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Sly and simple: Leroy Fox 

In the former Hotel Charlotte, new eatery adds to the Cotswold neighborhood

Arguably, fried chicken is the quintessential dish of Charlotte, and the preferred method of preparation is fried. Let's face it: The North Carolina piedmont has been perpetually the land of the crispy. After all, fish camps (a restaurant genre featuring fried fish) started along the nearby banks of the Catawba River, and fried foods such as dill pickle chips, squid, okra and even flash-fried sushi have found a welcoming home in Charlotte. But fried chicken remains at the top of the list.

Not surprisingly, astute restaurateurs have paid attention to this. In January, Shawn Wilfong (who also owns Mortimer's Café & Pub in the EpiCentre), Seth Wilfong, Martin Sprock and Brandon Viebrock opened the 144-seat Leroy Fox in the former Charlotte Hotel in Cotswold. (For newcomers, the Charlotte Hotel was an eatery.) Strikingly, the new interior bears no hint of its former occupant with its well-worn, gritty decor. According to Viebrock, the walls were "sanded to the bone."

Now the dining room is crisp, harmonious and modern with a sense of the Cotswold neighborhood. A collection of Charlotte street names highlights the entrance. A pleasant bar with multiple television screens flows along one side wall while the main seating area is divided by a parallel banquette with booths on the reverse side.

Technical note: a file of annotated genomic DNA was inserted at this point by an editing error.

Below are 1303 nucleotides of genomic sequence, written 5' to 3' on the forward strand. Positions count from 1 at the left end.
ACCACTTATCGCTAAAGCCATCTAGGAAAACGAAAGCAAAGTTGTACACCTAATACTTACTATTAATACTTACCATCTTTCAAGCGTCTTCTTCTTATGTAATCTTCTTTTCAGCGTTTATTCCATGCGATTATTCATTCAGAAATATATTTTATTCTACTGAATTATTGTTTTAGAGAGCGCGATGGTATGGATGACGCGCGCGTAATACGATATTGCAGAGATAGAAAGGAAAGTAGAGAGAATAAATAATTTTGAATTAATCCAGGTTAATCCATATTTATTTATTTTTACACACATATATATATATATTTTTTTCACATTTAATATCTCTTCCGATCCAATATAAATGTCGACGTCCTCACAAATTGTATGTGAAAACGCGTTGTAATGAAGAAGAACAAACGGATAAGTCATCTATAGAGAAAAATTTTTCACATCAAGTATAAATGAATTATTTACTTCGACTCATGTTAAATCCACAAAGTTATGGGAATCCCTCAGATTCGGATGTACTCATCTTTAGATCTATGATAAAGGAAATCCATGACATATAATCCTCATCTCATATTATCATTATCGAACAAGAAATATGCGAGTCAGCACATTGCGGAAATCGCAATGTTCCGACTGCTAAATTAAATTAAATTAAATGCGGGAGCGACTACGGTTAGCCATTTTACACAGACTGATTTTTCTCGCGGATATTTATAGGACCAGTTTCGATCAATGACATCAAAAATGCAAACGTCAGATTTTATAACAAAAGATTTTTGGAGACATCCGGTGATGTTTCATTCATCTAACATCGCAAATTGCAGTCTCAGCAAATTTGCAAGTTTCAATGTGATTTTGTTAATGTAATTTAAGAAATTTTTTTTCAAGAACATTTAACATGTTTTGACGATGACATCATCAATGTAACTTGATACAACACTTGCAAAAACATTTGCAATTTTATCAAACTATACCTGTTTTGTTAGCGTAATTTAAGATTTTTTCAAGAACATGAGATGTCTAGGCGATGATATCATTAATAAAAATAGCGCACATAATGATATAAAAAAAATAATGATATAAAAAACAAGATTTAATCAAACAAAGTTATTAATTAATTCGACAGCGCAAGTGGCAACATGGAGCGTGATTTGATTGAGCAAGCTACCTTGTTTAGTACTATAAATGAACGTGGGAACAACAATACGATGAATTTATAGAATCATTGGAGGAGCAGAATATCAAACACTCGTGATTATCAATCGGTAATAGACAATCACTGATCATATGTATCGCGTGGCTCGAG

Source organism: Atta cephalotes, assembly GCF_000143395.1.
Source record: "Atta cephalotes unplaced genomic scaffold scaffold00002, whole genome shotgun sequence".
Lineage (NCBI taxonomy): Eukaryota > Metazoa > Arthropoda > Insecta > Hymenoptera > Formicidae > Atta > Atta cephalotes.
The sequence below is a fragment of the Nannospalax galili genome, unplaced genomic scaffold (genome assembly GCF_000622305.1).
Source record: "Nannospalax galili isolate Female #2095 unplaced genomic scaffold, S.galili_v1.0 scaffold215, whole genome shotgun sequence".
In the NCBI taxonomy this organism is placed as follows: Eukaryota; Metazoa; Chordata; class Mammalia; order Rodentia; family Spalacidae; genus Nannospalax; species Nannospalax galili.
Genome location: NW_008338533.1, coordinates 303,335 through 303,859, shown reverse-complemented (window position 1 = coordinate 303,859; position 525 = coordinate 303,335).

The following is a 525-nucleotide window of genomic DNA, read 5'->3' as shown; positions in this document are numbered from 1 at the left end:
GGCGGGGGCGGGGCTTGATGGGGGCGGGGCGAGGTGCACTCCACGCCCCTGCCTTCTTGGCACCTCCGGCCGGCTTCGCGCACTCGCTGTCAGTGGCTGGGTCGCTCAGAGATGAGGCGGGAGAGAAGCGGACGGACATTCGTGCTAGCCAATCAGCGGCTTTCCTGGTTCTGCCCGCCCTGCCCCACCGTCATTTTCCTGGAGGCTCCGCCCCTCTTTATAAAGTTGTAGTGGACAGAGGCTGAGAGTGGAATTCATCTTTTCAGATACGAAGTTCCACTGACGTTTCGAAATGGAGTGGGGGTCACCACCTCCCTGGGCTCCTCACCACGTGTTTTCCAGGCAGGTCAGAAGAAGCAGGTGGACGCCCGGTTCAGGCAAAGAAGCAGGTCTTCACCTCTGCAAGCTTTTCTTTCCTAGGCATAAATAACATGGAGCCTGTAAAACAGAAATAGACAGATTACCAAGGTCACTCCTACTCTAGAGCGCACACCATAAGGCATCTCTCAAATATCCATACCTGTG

In only a few months, Leroy Fox has become a popular spot for families, and on the weekends, the wait can be 40 minutes or more.

Many come for the fried chicken. Eric Hedrick heads the kitchen crew, but the recipes have been developed by Viebrock, who enthusiastically describes his deep-fat fried chicken. He says the chickens are all-natural and kosher from South Carolina and Georgia. They are brined for 18 hours before dredging in their secret mixture, which includes cayenne and spices. These ingredients are well and good, but with chicken, technique is key, and Leroy Fox's chicken is fried to crackly perfection.

A similar dredging is applied to the hefty zucchini fries with their inherent textural contrast, a popular item on the starter list and served with a trio of sauces. Tasty grass-fed beef sliders are slathered with house-made bacon marmalade. A light touch is extended to a wrap stuffed to bursting with grilled tiger shrimp, lettuces aromatically seasoned with vinaigrette, slices of avocado, and flecks of bacon. Sides include the ever-present mac and cheese, fries, chips, mashed potatoes and a wan black-eyed pea salad. Desserts are not made in-house.

Leroy Fox's wine list is short; the beer list longer with a variety of local craft beers. The cocktail list includes a nod to its predecessor: The Providence Road with Jim Beam, Amaretto and pineapple juice.

If there's a weakness here, it's the menu's fondness for fried dishes, cheese and bacon. Only the veggie wrap and the house salad are devoid of meats or cheeses, but the entrée list offers grilled salmon and barbecued chicken. By late May, a Sunday brunch menu will be added.

Leroy Fox has all the trappings of a late-night summer hot spot with the new 44-seat patio somewhat isolated from the surrounding parking lot by a wall of wood. For now, though, noisy children and overcrowding have become weekend staples. But the cozy sense of closeness is easily relieved by one transporting bite of their fried chicken — a taste of home.

Leroy Fox

705 S. Sharon Amity Road. 704-366-3232. Hours: Sunday to Wednesday, 11 a.m. to 12 a.m.; Thursday to Saturday, 11 a.m. to 2 a.m. Live music Thursdays.

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